March 19th, 2007


Dream Fragment: The Color of Murder

"What's your name?"


"Kier what?"

"Kier O'Scuro."

"What the hell kind of name is that?"

"The clever kind."

"My ass." Turquoise stirred in his chair, glimmering greenly today. He watched me, and I watched him right back. I'm good at watching. You could say that I watch professionally. Sometimes I also shoot people or punch them in the gut. Sometimes people shoot and punch me as well. All in all, I prefer the watching. The hours are better.

Turquoise was a strictly amateur watcher. He lasted maybe thirty seconds before breaking off his observations. "They tell me you're the best private dick in Opa City," he said.

"That's what it says on the door," I admitted, jerking my thumb at the glass panel. It read SHADOW DETECTIVE SERVICE - HIGHEST DISCRETION - BEST IN THE CITY. Actually, it read that backwards. Apparently Turquoise wasn't big on signage.

"They also said you're a wise guy," he said, screwing up his eyes and peering at me in a way that was probably meant to be tough. With his hue drifting more towards aquamarine today, the actual effect was mostly one of cuteness.

"Life's boring if you can't have a little fun."

"You had enough fun that they kicked you off the force."

I shrugged. "I couldn't see things just as black or white."

"They say you're smart, though, and tough enough."

I shrugged again. "These Colors Never Run."

Turquoise seemed to be satisfied with my alleged qualifications. He composed himself in his chair.

"Indigo's dead," he informed me.

"I read about that." It was in all the papers. Somebody had prime-coated her out of existence. Horrible way to go.

"I'm a suspect," Turquoise said. His hands wrung in his lap. "The fuzz has been all over me. They think I killed her, but I didn't do it!"

I leaned forward slightly. "Did you want her dead?"

Turquoise licked his lips. "Well, it wasn't just me. I mean, everybody hated her. The small-time colors, I mean."

"How come?"

"Envy, I guess." He stood up and looked out my window. The neon light flickered through the colors of the rainbow, some of them clashing starkly with his skin. "She's in the big mnemonic."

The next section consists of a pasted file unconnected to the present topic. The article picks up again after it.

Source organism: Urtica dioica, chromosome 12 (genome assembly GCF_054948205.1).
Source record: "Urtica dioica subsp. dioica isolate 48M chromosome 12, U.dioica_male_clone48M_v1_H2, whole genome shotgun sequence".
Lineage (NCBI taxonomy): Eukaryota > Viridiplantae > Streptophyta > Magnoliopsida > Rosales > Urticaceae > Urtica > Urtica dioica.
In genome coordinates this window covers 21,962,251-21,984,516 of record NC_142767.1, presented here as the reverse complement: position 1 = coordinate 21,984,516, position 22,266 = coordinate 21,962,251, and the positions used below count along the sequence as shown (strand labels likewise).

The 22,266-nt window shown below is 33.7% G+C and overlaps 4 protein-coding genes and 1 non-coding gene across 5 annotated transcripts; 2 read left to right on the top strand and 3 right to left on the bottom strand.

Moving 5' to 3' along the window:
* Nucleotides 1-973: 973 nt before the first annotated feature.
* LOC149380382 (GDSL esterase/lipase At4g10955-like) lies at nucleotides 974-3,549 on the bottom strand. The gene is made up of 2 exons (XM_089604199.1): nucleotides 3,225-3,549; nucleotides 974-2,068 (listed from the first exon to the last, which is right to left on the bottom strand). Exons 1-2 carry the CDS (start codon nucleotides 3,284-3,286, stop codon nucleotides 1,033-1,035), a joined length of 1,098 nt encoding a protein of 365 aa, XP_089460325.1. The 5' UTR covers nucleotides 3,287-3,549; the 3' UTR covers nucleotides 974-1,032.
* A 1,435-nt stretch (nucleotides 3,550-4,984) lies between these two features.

I stared at him blankly. "ROY G BIV!" he shouted. "The color mnemonic! Every kid in elementary school knows it. The three primary colors....the three secondary colors....and indigo. How'd she sneak in there?"

I nodded. "They think you did it out of jealousy?"

"Well, she's rich, and she's famous. She's got, you know, name recognition. That's important for a minor color. You don't got name recognition, you don't get used. I mean, Cerulean is like the best color on the minor circuit, but Indigo gets all the love! Freakin' Indigo?" Turquoise was incredulous.

I nodded again. "I can see why they think you did it."

Turquoise collapsed back into his chair. "But I didn't do it, that's the thing. I'm innocent. I wouldn't last a second in jail. I'd look terrible converted to greyscale!" He sobbed.

I hate when they cry. I try to discourage it by not having tissues around. It doesn't work.

"Hey. Hey hey. It's okay, I believe you," I said. "You got an alibi?"

Turquoise looked up, emerald tears gleaming. "Yeah. But, uh, not one I can use."

"How's that?"

Turquoise studied his shoes. "I was, ah, mixing with another color at the time."

"Your wife doesn't know?"

He shook his head. "I was with, um, an earth tone."